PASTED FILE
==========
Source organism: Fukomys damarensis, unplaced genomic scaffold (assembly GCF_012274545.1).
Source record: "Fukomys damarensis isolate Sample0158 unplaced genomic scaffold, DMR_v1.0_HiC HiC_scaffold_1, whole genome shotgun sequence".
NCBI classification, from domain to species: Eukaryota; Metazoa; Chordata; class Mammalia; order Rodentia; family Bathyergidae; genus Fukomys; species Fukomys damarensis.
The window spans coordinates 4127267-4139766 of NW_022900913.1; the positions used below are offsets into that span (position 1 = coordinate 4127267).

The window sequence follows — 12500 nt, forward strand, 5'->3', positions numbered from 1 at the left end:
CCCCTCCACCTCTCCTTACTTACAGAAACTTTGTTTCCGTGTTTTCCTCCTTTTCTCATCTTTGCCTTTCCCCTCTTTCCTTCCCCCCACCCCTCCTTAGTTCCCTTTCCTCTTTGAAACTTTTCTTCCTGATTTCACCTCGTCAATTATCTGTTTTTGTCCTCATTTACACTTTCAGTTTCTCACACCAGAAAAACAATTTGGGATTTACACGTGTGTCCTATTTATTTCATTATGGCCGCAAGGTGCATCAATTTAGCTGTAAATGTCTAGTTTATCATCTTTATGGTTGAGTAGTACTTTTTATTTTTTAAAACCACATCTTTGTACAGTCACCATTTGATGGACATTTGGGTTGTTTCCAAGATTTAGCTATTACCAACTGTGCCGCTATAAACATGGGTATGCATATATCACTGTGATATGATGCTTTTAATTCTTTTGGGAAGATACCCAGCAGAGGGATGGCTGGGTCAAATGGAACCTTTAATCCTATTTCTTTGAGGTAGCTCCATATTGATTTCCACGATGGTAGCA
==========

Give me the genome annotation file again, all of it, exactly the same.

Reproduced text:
Source organism: Fukomys damarensis, unplaced genomic scaffold (assembly GCF_012274545.1).
Source record: "Fukomys damarensis isolate Sample0158 unplaced genomic scaffold, DMR_v1.0_HiC HiC_scaffold_1, whole genome shotgun sequence".
NCBI classification, from domain to species: Eukaryota; Metazoa; Chordata; class Mammalia; order Rodentia; family Bathyergidae; genus Fukomys; species Fukomys damarensis.
The window spans coordinates 4127267-4139766 of NW_022900913.1; the positions used below are offsets into that span (position 1 = coordinate 4127267).

The window sequence follows — 12500 nt, forward strand, 5'->3', positions numbered from 1 at the left end:
CCCCTCCACCTCTCCTTACTTACAGAAACTTTGTTTCCGTGTTTTCCTCCTTTTCTCATCTTTGCCTTTCCCCTCTTTCCTTCCCCCCACCCCTCCTTAGTTCCCTTTCCTCTTTGAAACTTTTCTTCCTGATTTCACCTCGTCAATTATCTGTTTTTGTCCTCATTTACACTTTCAGTTTCTCACACCAGAAAAACAATTTGGGATTTACACGTGTGTCCTATTTATTTCATTATGGCCGCAAGGTGCATCAATTTAGCTGTAAATGTCTAGTTTATCATCTTTATGGTTGAGTAGTACTTTTTATTTTTTAAAACCACATCTTTGTACAGTCACCATTTGATGGACATTTGGGTTGTTTCCAAGATTTAGCTATTACCAACTGTGCCGCTATAAACATGGGTATGCATATATCACTGTGATATGATGCTTTTAATTCTTTTGGGAAGATACCCAGCAGAGGGATGGCTGGGTCAAATGGAACCTTTAATCCTATTTCTTTGAGGTAGCTCCATATTGATTTCCACGATGGTAGCA